A few years ago, Florida was the epicenter of the illicit trade in prescription pain medication in the United States. One year after new legal measures were established to crack down on the illegal prescription drug market in Florida, the pill mill scene in the state has changed, but some observers question whether the new law enforcement measures go too far – in some cases, catching innocent bystanders in the crossfire.
Two years ago, before the recent prescription drug crackdown began, arrests for prescription drug offenses were on the rise in Broward County and across the state. Doctors in Florida were prescribing 10 times more prescriptions for oxycodone than the rest of the country put together, in many cases operating out of storefront pain clinics known as pill mills. In response to the prescription drug crisis, Governor Rick Scott created multiple drug strike forces in March 2011, which led to more than 2,000 arrests and 27 clinic closures.
Unfortunately, while the enforcement measures succeeded in getting many prescription drug offenders off the streets, they also put law-abiding people with valid prescriptions at risk of being caught up in the sweeps. As law enforcement in Florida continues to grow more zealous in its efforts to stamp out prescription drug abuse, patients with legitimate medical needs face a growing risk of being mistaken for criminals. In some cases, these innocent bystanders may be searched, arrested and even charged with drug crimes despite having done nothing wrong.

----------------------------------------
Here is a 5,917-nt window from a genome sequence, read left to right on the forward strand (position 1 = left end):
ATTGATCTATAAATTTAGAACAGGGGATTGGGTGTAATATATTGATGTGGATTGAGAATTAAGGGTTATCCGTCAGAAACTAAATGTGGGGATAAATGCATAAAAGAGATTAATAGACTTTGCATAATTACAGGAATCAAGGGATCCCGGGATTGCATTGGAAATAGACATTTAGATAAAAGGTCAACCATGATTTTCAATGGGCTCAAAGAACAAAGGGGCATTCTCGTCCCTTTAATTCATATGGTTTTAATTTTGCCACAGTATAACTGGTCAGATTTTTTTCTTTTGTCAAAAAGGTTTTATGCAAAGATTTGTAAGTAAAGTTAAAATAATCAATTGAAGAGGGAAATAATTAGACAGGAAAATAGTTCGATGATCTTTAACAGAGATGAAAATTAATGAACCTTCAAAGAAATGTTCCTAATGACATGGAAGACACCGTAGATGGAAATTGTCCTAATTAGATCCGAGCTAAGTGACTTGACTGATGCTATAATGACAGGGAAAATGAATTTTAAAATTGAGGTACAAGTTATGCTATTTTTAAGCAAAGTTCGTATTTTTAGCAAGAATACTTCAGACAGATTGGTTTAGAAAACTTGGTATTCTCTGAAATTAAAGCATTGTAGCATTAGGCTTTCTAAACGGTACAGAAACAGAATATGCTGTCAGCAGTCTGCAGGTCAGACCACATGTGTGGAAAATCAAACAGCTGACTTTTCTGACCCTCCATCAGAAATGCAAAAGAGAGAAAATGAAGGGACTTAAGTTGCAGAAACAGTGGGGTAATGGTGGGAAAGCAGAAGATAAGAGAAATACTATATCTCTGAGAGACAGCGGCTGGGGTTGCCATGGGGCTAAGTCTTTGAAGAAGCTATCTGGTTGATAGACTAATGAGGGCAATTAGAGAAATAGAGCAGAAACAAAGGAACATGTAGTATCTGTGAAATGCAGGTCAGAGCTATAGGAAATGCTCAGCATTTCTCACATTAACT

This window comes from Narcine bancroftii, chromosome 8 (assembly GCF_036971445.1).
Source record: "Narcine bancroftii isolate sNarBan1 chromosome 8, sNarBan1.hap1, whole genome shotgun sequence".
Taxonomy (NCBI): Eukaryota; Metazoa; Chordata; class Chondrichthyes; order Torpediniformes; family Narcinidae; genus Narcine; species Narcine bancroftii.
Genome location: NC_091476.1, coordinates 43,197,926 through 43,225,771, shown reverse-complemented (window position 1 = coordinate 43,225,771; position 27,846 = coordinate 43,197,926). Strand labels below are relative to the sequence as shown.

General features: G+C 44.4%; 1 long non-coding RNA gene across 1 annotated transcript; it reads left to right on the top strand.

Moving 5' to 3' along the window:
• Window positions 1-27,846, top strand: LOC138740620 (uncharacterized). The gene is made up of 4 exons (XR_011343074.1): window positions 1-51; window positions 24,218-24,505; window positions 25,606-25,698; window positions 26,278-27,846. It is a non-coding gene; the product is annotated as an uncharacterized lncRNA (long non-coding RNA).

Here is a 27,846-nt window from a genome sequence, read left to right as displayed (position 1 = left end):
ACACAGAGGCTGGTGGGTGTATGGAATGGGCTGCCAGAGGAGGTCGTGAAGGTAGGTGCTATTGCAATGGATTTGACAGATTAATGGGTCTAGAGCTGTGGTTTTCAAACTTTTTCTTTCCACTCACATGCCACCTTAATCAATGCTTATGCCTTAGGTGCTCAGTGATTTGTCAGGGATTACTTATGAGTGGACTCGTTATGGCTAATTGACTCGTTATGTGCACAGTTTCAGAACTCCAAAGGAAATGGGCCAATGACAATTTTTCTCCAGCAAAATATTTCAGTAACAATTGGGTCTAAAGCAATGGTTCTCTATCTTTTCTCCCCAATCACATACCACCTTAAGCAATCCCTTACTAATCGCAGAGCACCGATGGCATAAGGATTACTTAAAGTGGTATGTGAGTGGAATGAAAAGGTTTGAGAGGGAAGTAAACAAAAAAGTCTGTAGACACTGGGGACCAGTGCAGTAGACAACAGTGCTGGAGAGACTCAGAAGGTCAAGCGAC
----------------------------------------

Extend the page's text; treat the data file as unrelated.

Under another new law meant to restrict the flow of illegal prescription drugs in Florida, doctors in the state are now prohibited from providing prescription pain medication directly to patients. As a result, pharmacies now fill the entire demand for legitimate pain prescriptions, putting pharmacists in charge of sorting out which prescriptions are valid and which are bogus. Unfortunately, there are no legal guidelines to help pharmacists assess the validity of prescriptions, meaning that mistakes are bound to occur. For patients falsely tagged as prescription drug abusers, the consequences could be disastrous.
If you have been charged with a drug crime in Florida, it is crucial that you seek help from an experienced criminal defense attorney right away. A criminal lawyer with a background defending clients against drug charges will work hard to make sure that your rights are protected in court and will advocate on your behalf for the best possible resolution to your case.